The GameStop Corp. short squeeze has been tipped as finance’s “French Revolution” — a middle finger to the establishment by a hive mind of Redditors able to channel cash into the stock market at such pace and scale that expert hedge funds have had to be thrown lifelines. That bored day traders could teach the pros a thing or two is reminiscent of other tales of the wisdom of the crowds — Garry Kasparov’s four-month chess match against the internet in 1999 comes to mind. It’s also rightly attracting regulatory scrutiny.
The worry is that, rather than a glorious decentralization of finance, what seems to be unfolding here is a crypto-esque farce combining volatile trading and chatroom-driven tips reminiscent of cryptocurrencies like Bitcoin and penny stocks all in a market juiced by pandemic stimulus. The U.S. Securities & Exchange Commission says it’s “actively monitoring” options and equities markets after a surreal few days that saw GameStop’s once-unloved retail chain skyrocket in value, forcing funds to unwind short positions at a loss.
These are obviously existential times for the regulators themselves, not just traders. The SEC’s terse statement was openly mocked on Reddit — one post on the WallStreetBets forum called the watchdog “government poodle regulators.” Far cruder comments garnered more muscular intervention by communications platform Discord, which banned WallStreetBets’s server over what it called “hateful and discriminatory content after repeated warnings.” Gaining high-profile attention for both potential financial wrongdoing and online hate speech is a huge turn of events for what was described last year as a “dingy corner of the internet” by Bloomberg Businessweek.
As icky as the optics might seem to call in the regulatory cavalry after a bad day for wealthy hedge fund managers, the online backlash against a supposed establishment conspiracy to crack down on the little guy is pretty hypocritical too. It buys into the narrative that this really is a populist social uprising rather than simple day trading on a regulated market, whose rules — such as the disclosure of bearish short-selling bets, which while voluntary in the U.S. must be reported in the European Union — clearly weren’t all bad for Redditors’ strategy of targeting excessively beaten-up companies.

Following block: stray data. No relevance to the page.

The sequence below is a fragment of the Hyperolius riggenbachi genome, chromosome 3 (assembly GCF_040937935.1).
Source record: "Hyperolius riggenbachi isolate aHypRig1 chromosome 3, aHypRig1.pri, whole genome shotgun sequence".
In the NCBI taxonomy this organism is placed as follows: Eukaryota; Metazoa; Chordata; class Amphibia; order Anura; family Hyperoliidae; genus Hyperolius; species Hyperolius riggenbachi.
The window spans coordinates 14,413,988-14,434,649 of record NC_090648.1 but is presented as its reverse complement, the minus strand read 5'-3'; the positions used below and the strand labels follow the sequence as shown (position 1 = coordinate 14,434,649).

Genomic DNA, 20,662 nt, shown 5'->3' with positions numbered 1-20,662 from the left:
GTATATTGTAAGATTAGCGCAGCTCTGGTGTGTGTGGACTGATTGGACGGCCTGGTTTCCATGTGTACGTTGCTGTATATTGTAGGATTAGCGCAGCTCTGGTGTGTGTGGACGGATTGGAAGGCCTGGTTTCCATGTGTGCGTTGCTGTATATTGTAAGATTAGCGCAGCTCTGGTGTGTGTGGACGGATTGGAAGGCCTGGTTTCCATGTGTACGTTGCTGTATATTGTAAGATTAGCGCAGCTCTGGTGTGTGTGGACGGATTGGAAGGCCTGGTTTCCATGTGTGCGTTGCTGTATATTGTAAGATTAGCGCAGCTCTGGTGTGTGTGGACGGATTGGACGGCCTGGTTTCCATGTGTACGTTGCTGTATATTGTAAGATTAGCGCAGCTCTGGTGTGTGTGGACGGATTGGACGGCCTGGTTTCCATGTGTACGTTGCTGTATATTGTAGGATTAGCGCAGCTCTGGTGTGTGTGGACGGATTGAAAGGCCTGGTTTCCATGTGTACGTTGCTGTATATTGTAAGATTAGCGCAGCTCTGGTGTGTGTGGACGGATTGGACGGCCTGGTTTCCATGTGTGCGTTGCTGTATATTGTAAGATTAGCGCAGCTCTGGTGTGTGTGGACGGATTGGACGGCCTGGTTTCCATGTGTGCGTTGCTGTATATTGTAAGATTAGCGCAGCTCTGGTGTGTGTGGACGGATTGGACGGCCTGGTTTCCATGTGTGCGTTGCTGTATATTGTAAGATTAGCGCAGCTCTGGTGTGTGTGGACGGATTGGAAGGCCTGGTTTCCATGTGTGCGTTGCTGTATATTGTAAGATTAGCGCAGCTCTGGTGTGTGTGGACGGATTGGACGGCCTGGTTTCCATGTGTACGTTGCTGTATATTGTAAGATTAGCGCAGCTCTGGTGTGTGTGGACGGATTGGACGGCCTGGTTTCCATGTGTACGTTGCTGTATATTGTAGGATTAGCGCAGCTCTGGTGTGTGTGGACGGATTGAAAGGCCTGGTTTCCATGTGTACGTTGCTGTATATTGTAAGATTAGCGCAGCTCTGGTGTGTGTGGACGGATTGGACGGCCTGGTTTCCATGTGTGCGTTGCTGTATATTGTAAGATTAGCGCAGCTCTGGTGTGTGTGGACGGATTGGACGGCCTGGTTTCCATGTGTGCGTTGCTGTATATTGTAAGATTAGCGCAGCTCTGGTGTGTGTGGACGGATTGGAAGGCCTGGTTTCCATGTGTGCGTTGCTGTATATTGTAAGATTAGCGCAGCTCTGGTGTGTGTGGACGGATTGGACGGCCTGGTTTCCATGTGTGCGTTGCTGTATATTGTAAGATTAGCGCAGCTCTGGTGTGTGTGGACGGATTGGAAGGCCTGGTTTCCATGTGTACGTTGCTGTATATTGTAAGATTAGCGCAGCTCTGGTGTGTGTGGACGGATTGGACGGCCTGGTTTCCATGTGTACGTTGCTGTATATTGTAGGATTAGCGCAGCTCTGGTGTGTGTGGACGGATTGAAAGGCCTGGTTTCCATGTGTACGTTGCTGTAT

Fans of WallStreetBets have been keen to describe what it does in highfalutin terms — “community x capital” or “decentralized finance” — but you’d have to squint really hard to view the moral clarity of sharing options trading ideas for investors.
Punting on stocks in lockdown isn’t always fun and games: Tales of day trader blowups abound, and one apparent suicide last year attracted political scrutiny. Speculatively buying call options in a market that seemed like it could only go up had turned small traders into the biggest part of the options market, according to Barron’s. The us-versus-them narrative ignores that money is being made by firms on all sides of this craze. Popular trading app Robinhood recently paid $65 million for failing to disclose to customers that their orders were being routed to trading firms for payment.
Could actual rule-breaking or market manipulation be happening, though? Clearly even Redditors believe in some kind of quality control to block off bad actors, given the presence of moderators. One of them told Newsweek that they use a “number of automated tools” to keep things legit. But human nature is as constant as the march of technology. In 2001, the SEC reached a $285,000 settlement with a 15-year-old high-school student who had posted hundreds of enthusiastic online messages under several names to pump his portfolio. Since then, the discourse has become more meme-y — “hold strong, you beautiful degenerates” — but hardly immune to manipulation.
It’s an open question as to what financial regulators will find as they comb through memes, emojis and “loss porn” if they’re ready to look close enough. Unfortunately, it’s easier to list regulatory failures than successes over the years: If prominent blue-chip companies including Germany’s Wirecard have collapsed under the weight of their own lies, it’s often thanks to whistleblowers, journalists and short sellers (so hated by WallStreetBets) rather than the watchdogs who also have their blind spots.
Yet it’s also pretty cynical to assume there is no benefit to trying to enforce rules. Financial scams prey on the vulnerable and COVID-19 has added to their ranks: As of Oct. 23, Americans had lost $161 million to virus-related scams, Britons the equivalent of $21.8 million and Australians more than $3.6 million. Sen. Elizabeth Warren, no fan of hedge funds or banks, has called on regulators to “wake up and do their jobs.” The “tragedy of the commons” may strike if regulators don’t even seem to be trying to learn from their past failures.
And, as boring as it sounds, even Redditors should appreciate the value of rules. When Kasparov finally won his game against “the rest of the world,” he declared it the best game of his life. If WallStreetBets is checkmate for old-school finance, then surely they’d want to win fair and square.
Lionel Laurent is a Bloomberg Opinion columnist covering the European Union and France.
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